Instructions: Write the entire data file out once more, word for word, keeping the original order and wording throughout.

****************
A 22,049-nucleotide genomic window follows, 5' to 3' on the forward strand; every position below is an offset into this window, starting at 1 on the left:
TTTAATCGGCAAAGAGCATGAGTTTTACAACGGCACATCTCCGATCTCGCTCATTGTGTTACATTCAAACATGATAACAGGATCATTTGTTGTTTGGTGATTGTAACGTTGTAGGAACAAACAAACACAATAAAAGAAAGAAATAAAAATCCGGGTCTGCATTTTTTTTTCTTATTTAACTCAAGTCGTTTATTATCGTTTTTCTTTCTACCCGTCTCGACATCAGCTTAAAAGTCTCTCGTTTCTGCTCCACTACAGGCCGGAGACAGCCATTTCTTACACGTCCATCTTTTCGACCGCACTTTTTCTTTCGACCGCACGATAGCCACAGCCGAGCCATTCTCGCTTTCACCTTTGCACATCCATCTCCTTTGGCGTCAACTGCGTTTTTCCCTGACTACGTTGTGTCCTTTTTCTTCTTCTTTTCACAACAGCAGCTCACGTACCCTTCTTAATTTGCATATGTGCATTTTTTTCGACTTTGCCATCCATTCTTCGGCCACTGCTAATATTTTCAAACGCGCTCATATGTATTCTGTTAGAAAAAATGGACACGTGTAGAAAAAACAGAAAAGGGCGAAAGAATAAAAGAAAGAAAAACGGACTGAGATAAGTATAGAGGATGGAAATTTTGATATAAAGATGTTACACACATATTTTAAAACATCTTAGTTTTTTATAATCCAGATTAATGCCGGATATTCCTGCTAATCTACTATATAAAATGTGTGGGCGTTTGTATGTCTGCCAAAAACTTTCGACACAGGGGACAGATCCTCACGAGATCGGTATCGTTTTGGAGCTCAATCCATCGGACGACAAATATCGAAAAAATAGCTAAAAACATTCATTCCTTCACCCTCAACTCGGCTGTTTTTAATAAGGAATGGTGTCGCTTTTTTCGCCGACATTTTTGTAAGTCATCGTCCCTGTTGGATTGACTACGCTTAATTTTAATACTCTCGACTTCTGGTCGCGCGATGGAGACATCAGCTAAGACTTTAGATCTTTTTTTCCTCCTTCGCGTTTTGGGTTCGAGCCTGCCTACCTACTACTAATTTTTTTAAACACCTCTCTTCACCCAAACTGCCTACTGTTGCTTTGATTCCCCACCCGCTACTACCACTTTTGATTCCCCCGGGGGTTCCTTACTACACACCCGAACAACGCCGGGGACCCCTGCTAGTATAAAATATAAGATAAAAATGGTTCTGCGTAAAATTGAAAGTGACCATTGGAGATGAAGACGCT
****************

A 22,049-nucleotide genomic window follows, 5' to 3' on the forward strand; every position below is an offset into this window, starting at 1 on the left:
TTTAATCGGCAAAGAGCATGAGTTTTACAACGGCACATCTCCGATCTCGCTCATTGTGTTACATTCAAACATGATAACAGGATCATTTGTTGTTTGGTGATTGTAACGTTGTAGGAACAAACAAACACAATAAAAGAAAGAAATAAAAATCCGGGTCTGCATTTTTTTTTCTTATTTAACTCAAGTCGTTTATTATCGTTTTTCTTTCTACCCGTCTCGACATCAGCTTAAAAGTCTCTCGTTTCTGCTCCACTACAGGCCGGAGACAGCCATTTCTTACACGTCCATCTTTTCGACCGCACTTTTTCTTTCGACCGCACGATAGCCACAGCCGAGCCATTCTCGCTTTCACCTTTGCACATCCATCTCCTTTGGCGTCAACTGCGTTTTTCCCTGACTACGTTGTGTCCTTTTTCTTCTTCTTTTCACAACAGCAGCTCACGTACCCTTCTTAATTTGCATATGTGCATTTTTTTCGACTTTGCCATCCATTCTTCGGCCACTGCTAATATTTTCAAACGCGCTCATATGTATTCTGTTAGAAAAAATGGACACGTGTAGAAAAAACAGAAAAGGGCGAAAGAATAAAAGAAAGAAAAACGGACTGAGATAAGTATAGAGGATGGAAATTTTGATATAAAGATGTTACACACATATTTTAAAACATCTTAGTTTTTTATAATCCAGATTAATGCCGGATATTCCTGCTAATCTACTATATAAAATGTGTGGGCGTTTGTATGTCTGCCAAAAACTTTCGACACAGGGGACAGATCCTCACGAGATCGGTATCGTTTTGGAGCTCAATCCATCGGACGACAAATATCGAAAAAATAGCTAAAAACATTCATTCCTTCACCCTCAACTCGGCTGTTTTTAATAAGGAATGGTGTCGCTTTTTTCGCCGACATTTTTGTAAGTCATCGTCCCTGTTGGATTGACTACGCTTAATTTTAATACTCTCGACTTCTGGTCGCGCGATGGAGACATCAGCTAAGACTTTAGATCTTTTTTTCCTCCTTCGCGTTTTGGGTTCGAGCCTGCCTACCTACTACTAATTTTTTTAAACACCTCTCTTCACCCAAACTGCCTACTGTTGCTTTGATTCCCCACCCGCTACTACCACTTTTGATTCCCCCGGGGGTTCCTTACTACACACCCGAACAACGCCGGGGACCCCTGCTAGTATAAAATATAAGATAAAAATGGTTCTGCGTAAAATTGAAAGTGACCATTGGAGATGAAGACGCT